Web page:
Based upon the area of Antarctica from Wikipedia (you might be surprised how big Antarctica is!), that would equate to around 10,000 mi$^2$ of uncovered land (see comments for comparison). Of course it may well be that not even all of that area is sand.

It looks from the articles like the largest place to find these sands are the McMurdo Dry Valleys, such as Victoria Valley, which are on the Eastern Antarctica sublandmass [see the sentences directly above the image entitled Deglaciated Antarctic Topography, plus that image itself].

So it sounds like they really do exist, but are relatively rare expanses!

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    $\begingroup$ @Coomie you can't <sup> in comments :p $\endgroup$ Commented May 22, 2018 at 12:14
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    $\begingroup$ But you can $^2$ (which is achieved by typing $^2$)! Mathjax formatting is fairly useful, if a bit of work for non LaTeX'ers. $\endgroup$ Commented May 22, 2018 at 12:21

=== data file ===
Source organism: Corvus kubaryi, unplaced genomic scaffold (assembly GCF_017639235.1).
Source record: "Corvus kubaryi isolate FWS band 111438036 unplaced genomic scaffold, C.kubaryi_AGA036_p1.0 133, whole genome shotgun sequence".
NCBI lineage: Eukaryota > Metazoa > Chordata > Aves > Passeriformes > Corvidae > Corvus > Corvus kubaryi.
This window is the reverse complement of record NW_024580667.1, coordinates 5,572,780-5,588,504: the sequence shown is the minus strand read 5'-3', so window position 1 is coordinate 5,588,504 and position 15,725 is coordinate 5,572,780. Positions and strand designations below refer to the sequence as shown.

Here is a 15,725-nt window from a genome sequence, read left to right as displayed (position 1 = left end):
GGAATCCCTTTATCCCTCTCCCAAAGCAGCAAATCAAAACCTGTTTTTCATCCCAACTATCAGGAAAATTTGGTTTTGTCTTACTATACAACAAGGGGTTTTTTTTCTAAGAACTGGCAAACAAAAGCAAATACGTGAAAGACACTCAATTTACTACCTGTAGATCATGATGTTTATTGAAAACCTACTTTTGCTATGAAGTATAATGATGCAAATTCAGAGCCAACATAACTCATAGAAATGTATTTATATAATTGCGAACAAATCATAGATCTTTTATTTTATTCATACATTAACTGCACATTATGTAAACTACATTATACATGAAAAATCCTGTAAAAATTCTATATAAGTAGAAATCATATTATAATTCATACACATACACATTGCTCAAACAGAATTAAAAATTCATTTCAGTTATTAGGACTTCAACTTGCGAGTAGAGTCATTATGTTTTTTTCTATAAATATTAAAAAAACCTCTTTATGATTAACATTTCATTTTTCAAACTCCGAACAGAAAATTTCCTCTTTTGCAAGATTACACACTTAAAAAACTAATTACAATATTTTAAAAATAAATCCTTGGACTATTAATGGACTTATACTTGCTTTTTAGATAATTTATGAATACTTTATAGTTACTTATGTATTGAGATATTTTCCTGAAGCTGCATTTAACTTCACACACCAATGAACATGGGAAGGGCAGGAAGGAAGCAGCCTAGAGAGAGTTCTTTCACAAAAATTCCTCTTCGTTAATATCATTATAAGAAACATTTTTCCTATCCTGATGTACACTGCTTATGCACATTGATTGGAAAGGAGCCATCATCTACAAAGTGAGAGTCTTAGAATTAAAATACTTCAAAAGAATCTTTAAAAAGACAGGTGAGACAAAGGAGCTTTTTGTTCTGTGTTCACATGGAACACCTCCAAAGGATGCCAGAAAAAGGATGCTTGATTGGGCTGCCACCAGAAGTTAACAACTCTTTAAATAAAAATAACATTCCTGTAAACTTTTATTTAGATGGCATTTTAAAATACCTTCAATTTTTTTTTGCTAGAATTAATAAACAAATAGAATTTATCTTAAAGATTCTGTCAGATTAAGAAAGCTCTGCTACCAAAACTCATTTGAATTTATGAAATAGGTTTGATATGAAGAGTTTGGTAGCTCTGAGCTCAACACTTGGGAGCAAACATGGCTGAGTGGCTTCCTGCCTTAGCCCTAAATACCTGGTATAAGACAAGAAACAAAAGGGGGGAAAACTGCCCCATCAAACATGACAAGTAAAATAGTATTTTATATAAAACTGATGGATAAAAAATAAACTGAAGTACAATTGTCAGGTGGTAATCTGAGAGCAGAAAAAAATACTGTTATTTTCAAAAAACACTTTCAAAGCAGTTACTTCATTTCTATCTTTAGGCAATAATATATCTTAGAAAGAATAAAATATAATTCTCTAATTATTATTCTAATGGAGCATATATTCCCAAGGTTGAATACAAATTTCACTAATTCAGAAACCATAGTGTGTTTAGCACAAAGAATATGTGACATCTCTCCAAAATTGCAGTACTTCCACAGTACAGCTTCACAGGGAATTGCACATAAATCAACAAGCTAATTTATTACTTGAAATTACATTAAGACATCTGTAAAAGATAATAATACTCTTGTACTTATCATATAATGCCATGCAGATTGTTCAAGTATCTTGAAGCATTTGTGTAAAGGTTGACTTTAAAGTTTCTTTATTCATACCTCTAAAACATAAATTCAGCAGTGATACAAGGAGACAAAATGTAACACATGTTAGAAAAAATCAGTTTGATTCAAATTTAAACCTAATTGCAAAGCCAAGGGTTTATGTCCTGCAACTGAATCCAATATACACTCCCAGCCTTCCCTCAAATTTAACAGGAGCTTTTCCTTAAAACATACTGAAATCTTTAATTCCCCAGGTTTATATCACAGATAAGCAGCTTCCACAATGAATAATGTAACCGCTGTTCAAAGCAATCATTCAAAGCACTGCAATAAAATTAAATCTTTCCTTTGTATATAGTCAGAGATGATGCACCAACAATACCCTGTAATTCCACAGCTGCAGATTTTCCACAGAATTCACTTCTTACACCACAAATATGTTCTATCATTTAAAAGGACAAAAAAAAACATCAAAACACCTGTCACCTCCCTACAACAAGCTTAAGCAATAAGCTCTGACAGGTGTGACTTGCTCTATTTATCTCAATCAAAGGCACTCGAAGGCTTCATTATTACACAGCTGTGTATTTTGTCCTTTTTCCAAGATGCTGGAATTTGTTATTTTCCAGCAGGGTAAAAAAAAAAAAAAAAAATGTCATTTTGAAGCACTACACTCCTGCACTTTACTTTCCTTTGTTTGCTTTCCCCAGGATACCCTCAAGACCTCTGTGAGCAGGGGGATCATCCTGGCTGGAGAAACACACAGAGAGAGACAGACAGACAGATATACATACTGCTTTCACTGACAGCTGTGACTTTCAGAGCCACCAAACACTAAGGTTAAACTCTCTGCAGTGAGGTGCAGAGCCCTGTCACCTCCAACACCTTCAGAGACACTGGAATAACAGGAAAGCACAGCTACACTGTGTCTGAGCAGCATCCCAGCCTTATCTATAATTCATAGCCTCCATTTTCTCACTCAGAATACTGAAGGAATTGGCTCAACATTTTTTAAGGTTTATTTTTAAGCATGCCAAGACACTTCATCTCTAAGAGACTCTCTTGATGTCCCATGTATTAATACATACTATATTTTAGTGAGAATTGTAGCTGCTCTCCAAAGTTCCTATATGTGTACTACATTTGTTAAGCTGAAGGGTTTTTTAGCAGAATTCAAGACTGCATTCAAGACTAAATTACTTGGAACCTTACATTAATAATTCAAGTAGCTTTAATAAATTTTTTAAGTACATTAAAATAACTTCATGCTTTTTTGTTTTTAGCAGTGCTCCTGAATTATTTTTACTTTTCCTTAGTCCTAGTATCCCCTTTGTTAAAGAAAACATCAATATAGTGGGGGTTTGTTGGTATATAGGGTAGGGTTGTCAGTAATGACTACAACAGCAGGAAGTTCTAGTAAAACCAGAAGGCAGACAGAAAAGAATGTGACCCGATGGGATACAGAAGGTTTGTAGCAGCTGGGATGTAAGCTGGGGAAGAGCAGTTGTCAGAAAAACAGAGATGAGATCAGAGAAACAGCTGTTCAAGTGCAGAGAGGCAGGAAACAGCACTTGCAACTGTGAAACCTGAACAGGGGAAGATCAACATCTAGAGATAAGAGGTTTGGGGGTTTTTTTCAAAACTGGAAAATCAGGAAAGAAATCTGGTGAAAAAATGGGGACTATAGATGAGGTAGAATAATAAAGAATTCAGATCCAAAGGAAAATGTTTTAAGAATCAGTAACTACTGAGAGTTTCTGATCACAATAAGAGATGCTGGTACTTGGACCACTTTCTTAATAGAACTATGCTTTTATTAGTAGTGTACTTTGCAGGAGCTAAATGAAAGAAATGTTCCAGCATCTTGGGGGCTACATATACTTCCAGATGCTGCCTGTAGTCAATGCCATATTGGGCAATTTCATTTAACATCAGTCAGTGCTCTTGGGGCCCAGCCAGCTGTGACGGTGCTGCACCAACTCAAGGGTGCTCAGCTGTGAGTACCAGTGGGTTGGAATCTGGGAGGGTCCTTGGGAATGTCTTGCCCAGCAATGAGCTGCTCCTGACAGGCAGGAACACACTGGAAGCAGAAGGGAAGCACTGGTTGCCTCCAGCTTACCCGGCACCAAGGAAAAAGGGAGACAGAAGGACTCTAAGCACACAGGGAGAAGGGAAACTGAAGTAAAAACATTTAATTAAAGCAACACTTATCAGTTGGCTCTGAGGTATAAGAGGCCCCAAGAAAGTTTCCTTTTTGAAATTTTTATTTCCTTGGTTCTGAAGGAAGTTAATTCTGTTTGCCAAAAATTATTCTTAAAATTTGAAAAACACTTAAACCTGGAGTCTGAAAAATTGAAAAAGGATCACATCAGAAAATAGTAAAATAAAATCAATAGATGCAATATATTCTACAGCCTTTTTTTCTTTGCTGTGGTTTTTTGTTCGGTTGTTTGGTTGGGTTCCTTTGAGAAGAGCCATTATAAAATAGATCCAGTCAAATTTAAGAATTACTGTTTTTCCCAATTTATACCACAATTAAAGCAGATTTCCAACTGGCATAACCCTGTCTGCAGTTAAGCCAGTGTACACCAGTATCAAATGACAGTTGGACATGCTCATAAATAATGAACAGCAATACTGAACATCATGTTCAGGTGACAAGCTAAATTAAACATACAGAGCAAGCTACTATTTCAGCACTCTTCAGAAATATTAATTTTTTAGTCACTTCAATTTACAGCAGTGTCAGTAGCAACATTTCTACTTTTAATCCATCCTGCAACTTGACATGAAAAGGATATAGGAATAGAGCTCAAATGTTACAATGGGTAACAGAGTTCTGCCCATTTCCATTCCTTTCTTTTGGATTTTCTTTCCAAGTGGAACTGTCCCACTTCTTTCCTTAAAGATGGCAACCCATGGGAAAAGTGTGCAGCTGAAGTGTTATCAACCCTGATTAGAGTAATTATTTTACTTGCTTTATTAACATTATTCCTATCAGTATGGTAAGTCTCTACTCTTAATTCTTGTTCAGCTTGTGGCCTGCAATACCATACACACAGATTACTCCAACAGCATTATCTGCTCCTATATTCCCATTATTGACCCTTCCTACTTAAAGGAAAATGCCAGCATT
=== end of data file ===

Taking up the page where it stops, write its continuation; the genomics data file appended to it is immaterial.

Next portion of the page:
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    $\begingroup$ For scale: 0.18% of 14 million km$^2$ is 25,200 km$^2$, about the area of West Virginia or Wales or half of Tasmania. $\endgroup$
    – Coomie
    Commented May 22, 2018 at 23:57
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    $\begingroup$ This answer does give a little more detail but @Klaus' is sufficient and was quick, impressively brief but complete, and has overwhelming community support. Plus that user has a little fewer points. So, I accepted theirs, but thank you for the informative addition! $\endgroup$
    – cr0
    Commented May 23, 2018 at 0:51
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    $\begingroup$ @cr0 oh no problem at all, I like his/her answer best too, and totally support your selection. I just liked your question enough to the point I thought it useful to add a little more background to better help it grow and offer more information to anyone reading :) For those of us who've been around a while, there's often less interest in the reputation than in seeing the benefit of the community and others :) $\endgroup$ Commented May 23, 2018 at 1:22

The simple answer is: of course.

Sand is defined as a lose granular material with grains between 0.074 and 4.75 mm diameter (US definition) or 0.0625 to 0.2 mm (Wentworth, 1922, scale). There is also a logarithmic scale referred to as the Phi scale (Krumbein 1934). Basically grain sizes between approx. 0.05 to 2 mm are defined as sand. Anywhere where there is exposed sediment, some of the sediment will be in the sand fraction.